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The Truth About Peer to Peer Lending

5 Reasons It May Not Be the Best Investment

By RJPublished 4 years ago 3 min read
Chris Hutchinson, Picture Source 

Peer to peer lending sites connect people who need to borrow cash, with those who have extra to lend. Simplified, you act as the bank and profit the interest. The benefit here is that these companies have lower overheads, which allow them to offer lower interest rates. It sounds great in theory but when I took a deeper look and researched the fundamentals of these companies it raised concerns.

1. Fees

Lending club specifically charges a one percent fee on any payments you receive from the borrower. This means whatever return you were going to get is already decreased by 1 percent.

This seems a little over the top, considering there are companies that offer fee-free index funds that can yield a higher return.

Key point—1 percent can be a lot in the grand scheme of things. A 9 percent return and a 10 percent return can make a difference.

2. Lack of Liquidation

If you invest in a note, you are usually tying your money up for three to five years until the loan matures. That is assuming the borrower pays the loan in time. If you need access to those funds sooner, you’re forced to sell your notes. (Often for a lot less than you paid.)

If you are considering peer to peer lending, be confident that you will not need the money soon and that a better investment won’t arise.

Key point—peer to peer lending is not for the investor who may need their money in the near future.

3. Taxes

Returns from peer to peer lending is taxed as ordinary income, meaning they’re taxed at the highest rate, depending on how much you make, this could be substantial.

Investing in the stock market gets a standard tax rate of 15 percent, while if someone is in the 30 percent tax bracket, 30 percent of their peer to peer lending is going to taxes.

In addition to this, the S&P 500 on average yields a 12.3 percent return, while peer to peer lending sits at 7 percent.

4. Risk

Many peer to peer lending companies assume little to no risk in assessing borrower's credit. This raised a red flag and seemed like an easy feature for people to take advantage of.

If the borrower cannot get a loan from a bank or other traditional borrowing companies. They are most likely going to resort to peer to peer lending, meaning you’re assuming the risk the bank would not.

This is a major concern considering banks have the funds and scalability to issue loans at pretty low rates.

Another major issue with peer to peer lending risk is in their fine print, it says that they do not require income verification and will sometimes go off stated income. What is preventing someone from falsifying their income, getting a loan, and completely disappearing? Some people who do not care about their credit score will take advantage of this for two or three loans and go off the grid.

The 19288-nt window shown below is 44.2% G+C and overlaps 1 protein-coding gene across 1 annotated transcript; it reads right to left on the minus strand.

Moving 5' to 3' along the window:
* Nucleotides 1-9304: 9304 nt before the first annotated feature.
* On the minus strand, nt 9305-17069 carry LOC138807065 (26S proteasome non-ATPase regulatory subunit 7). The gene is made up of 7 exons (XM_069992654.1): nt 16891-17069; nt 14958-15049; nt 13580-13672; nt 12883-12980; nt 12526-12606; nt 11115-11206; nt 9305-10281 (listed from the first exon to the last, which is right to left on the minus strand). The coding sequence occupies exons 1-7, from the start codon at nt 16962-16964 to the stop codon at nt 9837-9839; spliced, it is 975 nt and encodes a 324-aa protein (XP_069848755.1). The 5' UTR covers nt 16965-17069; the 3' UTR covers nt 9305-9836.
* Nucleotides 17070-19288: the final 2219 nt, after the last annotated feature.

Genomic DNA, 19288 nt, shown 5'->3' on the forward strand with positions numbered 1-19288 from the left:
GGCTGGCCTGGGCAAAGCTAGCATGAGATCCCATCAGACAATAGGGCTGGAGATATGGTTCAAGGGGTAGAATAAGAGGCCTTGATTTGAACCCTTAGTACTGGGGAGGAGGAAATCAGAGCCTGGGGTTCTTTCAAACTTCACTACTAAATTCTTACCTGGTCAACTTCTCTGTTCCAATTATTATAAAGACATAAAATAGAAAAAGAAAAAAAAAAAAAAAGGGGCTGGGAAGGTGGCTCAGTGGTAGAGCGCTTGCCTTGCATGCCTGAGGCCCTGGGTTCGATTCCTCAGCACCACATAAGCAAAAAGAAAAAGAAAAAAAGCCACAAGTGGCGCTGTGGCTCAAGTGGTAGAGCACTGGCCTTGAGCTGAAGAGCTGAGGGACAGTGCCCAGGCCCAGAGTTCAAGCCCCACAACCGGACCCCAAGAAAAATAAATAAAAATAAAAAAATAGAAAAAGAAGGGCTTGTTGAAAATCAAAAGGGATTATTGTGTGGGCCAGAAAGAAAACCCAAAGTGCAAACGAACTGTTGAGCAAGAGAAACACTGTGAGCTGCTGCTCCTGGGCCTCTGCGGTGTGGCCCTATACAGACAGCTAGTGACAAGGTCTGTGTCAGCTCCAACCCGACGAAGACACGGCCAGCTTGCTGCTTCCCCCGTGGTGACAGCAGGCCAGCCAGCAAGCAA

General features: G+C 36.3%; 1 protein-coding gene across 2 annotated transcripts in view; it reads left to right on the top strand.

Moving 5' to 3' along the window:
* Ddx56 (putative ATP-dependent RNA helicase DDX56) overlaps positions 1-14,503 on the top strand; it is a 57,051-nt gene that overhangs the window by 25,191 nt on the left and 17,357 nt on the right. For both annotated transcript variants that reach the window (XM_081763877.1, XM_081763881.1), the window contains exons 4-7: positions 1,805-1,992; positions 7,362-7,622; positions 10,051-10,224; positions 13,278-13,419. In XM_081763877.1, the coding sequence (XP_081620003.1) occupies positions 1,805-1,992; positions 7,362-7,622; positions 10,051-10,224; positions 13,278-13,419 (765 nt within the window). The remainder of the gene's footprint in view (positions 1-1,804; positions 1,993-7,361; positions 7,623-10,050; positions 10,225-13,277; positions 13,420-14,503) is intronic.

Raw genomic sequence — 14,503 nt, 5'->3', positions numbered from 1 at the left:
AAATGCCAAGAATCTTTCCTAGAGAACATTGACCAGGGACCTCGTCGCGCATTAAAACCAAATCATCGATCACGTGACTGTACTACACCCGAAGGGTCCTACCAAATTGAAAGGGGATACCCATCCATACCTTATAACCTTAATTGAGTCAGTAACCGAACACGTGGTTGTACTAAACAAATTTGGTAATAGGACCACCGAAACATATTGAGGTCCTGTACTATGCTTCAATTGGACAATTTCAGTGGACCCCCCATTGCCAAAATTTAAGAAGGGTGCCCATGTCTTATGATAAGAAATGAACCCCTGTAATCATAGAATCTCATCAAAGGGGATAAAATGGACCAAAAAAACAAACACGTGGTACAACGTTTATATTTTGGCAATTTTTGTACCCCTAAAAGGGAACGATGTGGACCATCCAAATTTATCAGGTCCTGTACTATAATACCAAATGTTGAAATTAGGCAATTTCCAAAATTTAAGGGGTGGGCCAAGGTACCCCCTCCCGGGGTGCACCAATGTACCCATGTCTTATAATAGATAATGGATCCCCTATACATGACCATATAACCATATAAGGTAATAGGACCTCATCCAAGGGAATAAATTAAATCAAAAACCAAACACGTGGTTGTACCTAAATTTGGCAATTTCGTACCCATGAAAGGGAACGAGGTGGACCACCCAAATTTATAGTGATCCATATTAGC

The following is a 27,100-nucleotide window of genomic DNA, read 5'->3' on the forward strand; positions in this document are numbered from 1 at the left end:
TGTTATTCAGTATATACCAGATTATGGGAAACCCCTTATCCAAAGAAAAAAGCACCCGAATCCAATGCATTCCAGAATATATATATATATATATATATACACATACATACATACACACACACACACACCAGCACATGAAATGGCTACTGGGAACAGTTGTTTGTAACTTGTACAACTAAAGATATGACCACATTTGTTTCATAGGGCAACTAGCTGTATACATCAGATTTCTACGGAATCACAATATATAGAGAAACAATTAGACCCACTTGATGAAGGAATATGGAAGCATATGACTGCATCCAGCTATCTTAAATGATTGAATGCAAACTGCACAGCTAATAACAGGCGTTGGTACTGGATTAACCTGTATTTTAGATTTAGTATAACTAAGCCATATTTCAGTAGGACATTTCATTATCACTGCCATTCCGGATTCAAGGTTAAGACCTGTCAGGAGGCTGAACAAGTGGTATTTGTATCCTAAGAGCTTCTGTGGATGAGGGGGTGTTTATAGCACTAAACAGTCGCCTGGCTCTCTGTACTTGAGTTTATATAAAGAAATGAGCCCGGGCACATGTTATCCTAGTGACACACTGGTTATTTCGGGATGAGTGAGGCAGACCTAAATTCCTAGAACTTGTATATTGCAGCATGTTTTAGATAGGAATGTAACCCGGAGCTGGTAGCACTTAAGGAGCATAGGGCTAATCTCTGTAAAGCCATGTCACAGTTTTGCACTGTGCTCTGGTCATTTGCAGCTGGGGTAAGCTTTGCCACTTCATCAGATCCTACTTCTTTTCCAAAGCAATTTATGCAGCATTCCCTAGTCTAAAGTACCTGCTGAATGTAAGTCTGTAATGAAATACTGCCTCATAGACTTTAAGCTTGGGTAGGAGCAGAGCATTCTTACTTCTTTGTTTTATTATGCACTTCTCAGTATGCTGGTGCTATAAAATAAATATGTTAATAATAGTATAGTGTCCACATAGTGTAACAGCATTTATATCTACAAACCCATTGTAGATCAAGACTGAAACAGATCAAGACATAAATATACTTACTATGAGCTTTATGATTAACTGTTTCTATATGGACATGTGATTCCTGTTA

Peer to peer lending will not pursue them legally because it is a lot easier to write it off on taxes as a loss. Which means your loan gets sold off to a debt collector for pennies on the dollar and the chances of you getting your money back diminishes.

Keypoint—the risk seems to outweigh any optimism for a large return.

5. High Learning Curve

Most Americans don't manage their own financial portfolios. Instead, they rely on investing through third-parties like an employer’s 401k.

Peer to peer lending still remains pretty complicated for the average investor. The main confusion stems from choosing loan grades and diversifying in over 200 notes.

A new investor needs time and patience to understand what "grades" are, self-assessing their own tolerance of risk and other components that go into diversifying a portfolio.

This problem is most apparent looking at Lending Club and Prosper’s websites. Both require people to manually select their own loan grades while also needing them to manually diversify across enough notes. This type of responsibility is too overwhelming for the average individual.

Key point—peer to Peer lending is not suited for the new investor.

Wrapping It Up

Peer to peer lending is too new to know how to adapts to market fluctuation, it’s taxed like regular income, and the risks outweigh the gains. These are key things to consider when deciding on an investment. There are benefits to using the service but consider it very carefully before making anything official because you are committing to it for three to five years at the least.


About the Creator


Find me on Instagram at @awriterwhodraws

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